Badgers are territorial animals with strong bodies that measure from 16 to 28 inches long. Their short, powerful legs end in long, heavy-clawed feet useful for digging into burrows of ground rodents, which is one source of nourishment in their diet.
A well-known animal on the open plains is the wild horse. Scattered herds of these magnificent animals roam this rangeland just like the original Spanish horses did many generations ago. Plains Indians gathered these wild mustangs and through gentle patience and tireless efforts, trained their new acquisition for several tasks: to pull a travois used for transporting their possessions; to carry loads; and to carry a rider into combat or into thundering herds of buffalo during a group hunt. These mustangs, brought to this continent by Conquistadors, greatly enhanced the lifestyle of the Plains Indian.
The wild herds of today are not all descendants of the Spanish mustangs. Many are untamed horses from ranchers’ stock that have eluded their owners and bred themselves into sizeable herds. Their thick, flowing mane and tail are their trademark. The heavy build of their body distinguish them from many of the domestic breeds found in local stables.
Wild horses are aggressive about their freedom. They are very strong, high spirited animals. Watching them race across the outstretched rangeland is a thrilling experience. Wild horses have a basic instinct to avoid human contact. But periodically, to thin out the various herds, wild horse roundups are conducted by the government and can be acquired through the Adopt-A-Horse program. To gentle one of these horses is exciting, challenging and rewarding.
Small game animals such as the cottontail rabbit are also found in sagebrush country. The cottontail, whose name comes from their round, fluffy white tail, are North America’s only native rabbit. Here in Wyoming, their habitat can range from mountains and foothills to the more open, sagebrush and desert areas of this region.
The cottontail has a grayish-brown body with a sprinkle of black and white on the back and a sprinkling of white on the forehead. Cottontails use sagebrush, with its tangle of branches and leaves, for a haven to hide from eagles and other predators. The cottontail is the most widely found and most hunted small game in America.
Fur-bearing animals like the red fox also inhabit this dry prairie region. Generally, they live in burrows and are most active at night. The coloration of the red fox is usually rusty with black legs and have a white tip on their bushy tail. In the spring, parents carry food to the den where the young are raised until the kits are able to search out food on their own.
The cunning behavior of a fox helps it outsmart hunters and protect it from predators. Their sly, craftiness also yields the fox with a variety of small animals and insects to help make up their diet. Another kind of fox found in the open prairie and desert country is the kit fox. However, this small sandy-colored fox is rare.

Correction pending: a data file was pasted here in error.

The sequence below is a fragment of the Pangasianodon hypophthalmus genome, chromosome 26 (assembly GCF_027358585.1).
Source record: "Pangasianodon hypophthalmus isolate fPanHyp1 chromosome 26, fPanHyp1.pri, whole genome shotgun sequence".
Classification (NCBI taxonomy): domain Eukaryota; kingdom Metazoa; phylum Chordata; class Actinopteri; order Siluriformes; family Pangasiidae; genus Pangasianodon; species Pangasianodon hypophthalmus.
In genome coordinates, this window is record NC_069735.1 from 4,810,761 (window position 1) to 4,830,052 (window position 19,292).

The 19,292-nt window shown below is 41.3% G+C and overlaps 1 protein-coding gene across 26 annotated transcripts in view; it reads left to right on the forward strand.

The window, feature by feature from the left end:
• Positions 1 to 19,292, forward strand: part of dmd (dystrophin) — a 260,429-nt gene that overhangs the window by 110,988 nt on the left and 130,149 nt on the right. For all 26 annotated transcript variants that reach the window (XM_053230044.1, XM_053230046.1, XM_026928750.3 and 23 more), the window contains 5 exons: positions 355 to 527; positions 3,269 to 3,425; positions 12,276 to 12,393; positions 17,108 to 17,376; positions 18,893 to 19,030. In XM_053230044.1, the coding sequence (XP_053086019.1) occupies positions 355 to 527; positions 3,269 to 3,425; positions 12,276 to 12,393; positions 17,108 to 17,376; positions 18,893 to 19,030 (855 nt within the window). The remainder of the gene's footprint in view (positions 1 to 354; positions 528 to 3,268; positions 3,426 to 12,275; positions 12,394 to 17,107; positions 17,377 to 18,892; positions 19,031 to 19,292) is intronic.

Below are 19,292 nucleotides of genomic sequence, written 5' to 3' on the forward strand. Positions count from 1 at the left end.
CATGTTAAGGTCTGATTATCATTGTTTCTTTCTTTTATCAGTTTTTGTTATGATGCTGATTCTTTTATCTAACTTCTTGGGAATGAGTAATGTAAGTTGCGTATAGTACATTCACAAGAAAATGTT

Coyotes are abundant and are widely-known animals in the West. They are curious, but have a keen instinct for survival. Coyotes have evolved to survive their environments and humankind.
The sly coyote, or “little wolf” as some Native Americans call it, is the topic of many Indian legends. They have long soft fur, which is usually tawny-gray in color, with a large bushy tail. Coyotes roam over their range, which usually consists of no more than 10 or 12 square miles, to locate food for their insatiable appetite. Heavy snows will usually drive them to lower elevations. They are good hunters and hunt both day and night. Their diet consists of small animals, fish and fruits and berries of wild plants.
Although the coyote usually digs its own den, sometimes it will enlarge an old badger hole or take over a cave in a rocky ledge. Some coyotes live solitary lives, but usually they favor a family group. The female coyote has one litter a year, usually in April or May, and both parents hunt to feed their young.
Coyotes have a good sense of smell, vision and hearing. Their howl at night is spine-tingling. Their quivering cry, accompanied with a high-pitched yapping, is often heard in the sagebrush steppe.
Just a few of the many varieties of wildlife and vegetation found within this secluded area were presented here. The fauna and flora of this sagebrush country provide real beauty for those who seek it.
St. Stephens Indian Mission Foundation is a non-profit organization, incorporated under the laws of the State of Wyoming on March 31, 1974, and listed on page 184 of the 1993 OFFICIAL CATHOLIC DIRECTORY. The sole purpose of the foundation is “to extend financial support to St. Stephens Indian Mission and its various religious, charitable and educational programs and other services conducted primarily for the benefit of the Northern Arapaho and Eastern Shoshone Tribes on the Wind River Indian Reservation.”Posted in Notes From the Field